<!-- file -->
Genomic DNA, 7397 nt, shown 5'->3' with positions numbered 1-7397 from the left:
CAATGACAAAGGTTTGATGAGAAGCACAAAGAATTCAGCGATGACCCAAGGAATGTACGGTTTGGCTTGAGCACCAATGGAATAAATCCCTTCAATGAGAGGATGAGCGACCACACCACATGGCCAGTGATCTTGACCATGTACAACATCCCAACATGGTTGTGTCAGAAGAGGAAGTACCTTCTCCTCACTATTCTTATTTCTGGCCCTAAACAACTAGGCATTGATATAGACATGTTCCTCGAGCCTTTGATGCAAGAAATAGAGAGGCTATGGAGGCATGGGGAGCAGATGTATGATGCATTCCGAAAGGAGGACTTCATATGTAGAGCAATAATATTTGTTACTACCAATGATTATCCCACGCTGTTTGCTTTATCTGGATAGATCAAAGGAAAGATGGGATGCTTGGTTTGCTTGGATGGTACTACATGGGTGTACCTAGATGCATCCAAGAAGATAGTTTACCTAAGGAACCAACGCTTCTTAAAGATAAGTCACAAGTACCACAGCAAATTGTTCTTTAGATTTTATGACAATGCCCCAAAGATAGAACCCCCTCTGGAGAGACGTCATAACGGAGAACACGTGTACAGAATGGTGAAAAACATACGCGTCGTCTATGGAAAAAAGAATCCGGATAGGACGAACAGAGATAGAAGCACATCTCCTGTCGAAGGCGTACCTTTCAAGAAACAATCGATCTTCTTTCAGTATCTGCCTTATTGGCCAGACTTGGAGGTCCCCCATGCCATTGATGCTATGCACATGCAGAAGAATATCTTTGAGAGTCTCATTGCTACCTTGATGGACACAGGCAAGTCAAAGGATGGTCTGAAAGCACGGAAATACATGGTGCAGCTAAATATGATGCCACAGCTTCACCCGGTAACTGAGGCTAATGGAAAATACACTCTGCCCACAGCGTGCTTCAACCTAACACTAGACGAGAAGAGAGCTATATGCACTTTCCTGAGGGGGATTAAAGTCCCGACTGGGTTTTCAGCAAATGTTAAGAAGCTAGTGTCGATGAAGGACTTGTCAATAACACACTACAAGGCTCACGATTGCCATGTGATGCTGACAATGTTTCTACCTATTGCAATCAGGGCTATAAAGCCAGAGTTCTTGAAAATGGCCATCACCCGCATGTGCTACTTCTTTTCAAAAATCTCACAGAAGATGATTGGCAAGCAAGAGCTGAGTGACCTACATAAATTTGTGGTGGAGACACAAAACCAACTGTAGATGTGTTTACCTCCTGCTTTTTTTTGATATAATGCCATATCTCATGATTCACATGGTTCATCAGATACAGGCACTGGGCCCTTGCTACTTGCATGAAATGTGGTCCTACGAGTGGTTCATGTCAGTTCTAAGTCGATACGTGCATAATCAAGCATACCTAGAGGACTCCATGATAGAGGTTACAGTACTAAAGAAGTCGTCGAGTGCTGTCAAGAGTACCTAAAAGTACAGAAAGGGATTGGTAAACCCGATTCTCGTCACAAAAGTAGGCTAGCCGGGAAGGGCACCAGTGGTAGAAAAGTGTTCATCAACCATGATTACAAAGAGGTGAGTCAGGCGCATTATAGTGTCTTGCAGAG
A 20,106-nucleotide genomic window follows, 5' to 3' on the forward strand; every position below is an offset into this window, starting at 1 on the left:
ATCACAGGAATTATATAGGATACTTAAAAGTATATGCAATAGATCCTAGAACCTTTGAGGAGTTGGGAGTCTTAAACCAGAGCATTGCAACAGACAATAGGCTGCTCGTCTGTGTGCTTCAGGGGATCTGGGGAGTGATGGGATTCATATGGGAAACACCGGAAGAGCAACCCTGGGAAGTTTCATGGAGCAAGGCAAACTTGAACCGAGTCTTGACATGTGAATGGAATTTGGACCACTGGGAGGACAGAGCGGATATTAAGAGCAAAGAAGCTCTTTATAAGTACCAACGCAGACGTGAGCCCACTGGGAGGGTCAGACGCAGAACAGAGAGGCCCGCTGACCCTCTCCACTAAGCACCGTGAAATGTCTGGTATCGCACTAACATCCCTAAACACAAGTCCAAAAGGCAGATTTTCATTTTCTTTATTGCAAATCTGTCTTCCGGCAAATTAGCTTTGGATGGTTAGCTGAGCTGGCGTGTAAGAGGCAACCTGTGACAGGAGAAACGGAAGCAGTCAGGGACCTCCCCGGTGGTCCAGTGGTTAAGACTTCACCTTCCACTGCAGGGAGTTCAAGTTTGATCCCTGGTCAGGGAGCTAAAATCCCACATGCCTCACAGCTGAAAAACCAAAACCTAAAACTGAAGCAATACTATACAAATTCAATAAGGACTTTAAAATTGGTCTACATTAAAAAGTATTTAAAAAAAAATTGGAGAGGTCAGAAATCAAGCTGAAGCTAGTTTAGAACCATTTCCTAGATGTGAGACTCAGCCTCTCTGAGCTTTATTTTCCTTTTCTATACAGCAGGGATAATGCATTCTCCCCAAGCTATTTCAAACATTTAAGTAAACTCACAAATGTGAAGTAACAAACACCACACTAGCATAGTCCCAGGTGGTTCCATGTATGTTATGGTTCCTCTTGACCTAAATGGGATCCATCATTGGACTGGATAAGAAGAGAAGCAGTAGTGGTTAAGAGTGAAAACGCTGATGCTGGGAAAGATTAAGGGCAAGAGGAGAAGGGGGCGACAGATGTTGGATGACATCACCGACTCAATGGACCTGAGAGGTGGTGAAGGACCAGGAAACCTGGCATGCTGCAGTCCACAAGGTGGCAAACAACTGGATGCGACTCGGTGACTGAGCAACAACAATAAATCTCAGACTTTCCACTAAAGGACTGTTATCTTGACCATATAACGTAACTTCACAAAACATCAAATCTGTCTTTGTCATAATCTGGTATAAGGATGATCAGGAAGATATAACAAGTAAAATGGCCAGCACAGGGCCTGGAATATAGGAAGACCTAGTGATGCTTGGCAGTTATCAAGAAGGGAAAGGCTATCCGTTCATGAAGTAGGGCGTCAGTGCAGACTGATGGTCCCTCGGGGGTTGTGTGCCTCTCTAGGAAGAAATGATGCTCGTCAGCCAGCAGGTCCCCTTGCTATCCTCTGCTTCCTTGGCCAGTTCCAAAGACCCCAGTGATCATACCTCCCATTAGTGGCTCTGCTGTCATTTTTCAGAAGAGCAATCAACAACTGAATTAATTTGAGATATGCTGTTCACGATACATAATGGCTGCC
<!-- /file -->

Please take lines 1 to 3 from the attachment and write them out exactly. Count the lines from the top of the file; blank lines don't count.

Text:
Genomic DNA, 7397 nt, shown 5'->3' with positions numbered 1-7397 from the left:
CAATGACAAAGGTTTGATGAGAAGCACAAAGAATTCAGCGATGACCCAAGGAATGTACGGTTTGGCTTGAGCACCAATGGAATAAATCCCTTCAATGAGAGGATGAGCGACCACACCACATGGCCAGTGATCTTGACCATGTACAACATCCCAACATGGTTGTGTCAGAAGAGGAAGTACCTTCTCCTCACTATTCTTATTTCTGGCCCTAAACAACTAGGCATTGATATAGACATGTTCCTCGAGCCTTTGATGCAAGAAATAGAGAGGCTATGGAGGCATGGGGAGCAGATGTATGATGCATTCCGAAAGGAGGACTTCATATGTAGAGCAATAATATTTGTTACTACCAATGATTATCCCACGCTGTTTGCTTTATCTGGATAGATCAAAGGAAAGATGGGATGCTTGGTTTGCTTGGATGGTACTACATGGGTGTACCTAGATGCATCCAAGAAGATAGTTTACCTAAGGAACCAACGCTTCTTAAAGATAAGTCACAAGTACCACAGCAAATTGTTCTTTAGATTTTATGACAATGCCCCAAAGATAGAACCCCCTCTGGAGAGACGTCATAACGGAGAACACGTGTACAGAATGGTGAAAAACATACGCGTCGTCTATGGAAAAAAGAATCCGGATAGGACGAACAGAGATAGAAGCACATCTCCTGTCGAAGGCGTACCTTTCAAGAAACAATCGATCTTCTTTCAGTATCTGCCTTATTGGCCAGACTTGGAGGTCCCCCATGCCATTGATGCTATGCACATGCAGAAGAATATCTTTGAGAGTCTCATTGCTACCTTGATGGACACAGGCAAGTCAAAGGATGGTCTGAAAGCACGGAAATACATGGTGCAGCTAAATATGATGCCACAGCTTCACCCGGTAACTGAGGCTAATGGAAAATACACTCTGCCCACAGCGTGCTTCAACCTAACACTAGACGAGAAGAGAGCTATATGCACTTTCCTGAGGGGGATTAAAGTCCCGACTGGGTTTTCAGCAAATGTTAAGAAGCTAGTGTCGATGAAGGACTTGTCAATAACACACTACAAGGCTCACGATTGCCATGTGATGCTGACAATGTTTCTACCTATTGCAATCAGGGCTATAAAGCCAGAGTTCTTGAAAATGGCCATCACCCGCATGTGCTACTTCTTTTCAAAAATCTCACAGAAGATGATTGGCAAGCAAGAGCTGAGTGACCTACATAAATTTGTGGTGGAGACACAAAACCAACTGTAGATGTGTTTACCTCCTGCTTTTTTTTGATATAATGCCATATCTCATGATTCACATGGTTCATCAGATACAGGCACTGGGCCCTTGCTACTTGCATGAAATGTGGTCCTACGAGTGGTTCATGTCAGTTCTAAGTCGATACGTGCATAATCAAGCATACCTAGAGGACTCCATGATAGAGGTTACAGTACTAAAGAAGTCGTCGAGTGCTGTCAAGAGTACCTAAAAGTACAGAAAGGGATTGGTAAACCCGATTCTCGTCACAAAAGTAGGCTAGCCGGGAAGGGCACCAGTGGTAGAAAAGTGTTCATCAACCATGATTACAAAGAGGTGAGTCAGGCGCATTATAGTGTCTTGCAGAG
A 20,106-nucleotide genomic window follows, 5' to 3' on the forward strand; every position below is an offset into this window, starting at 1 on the left: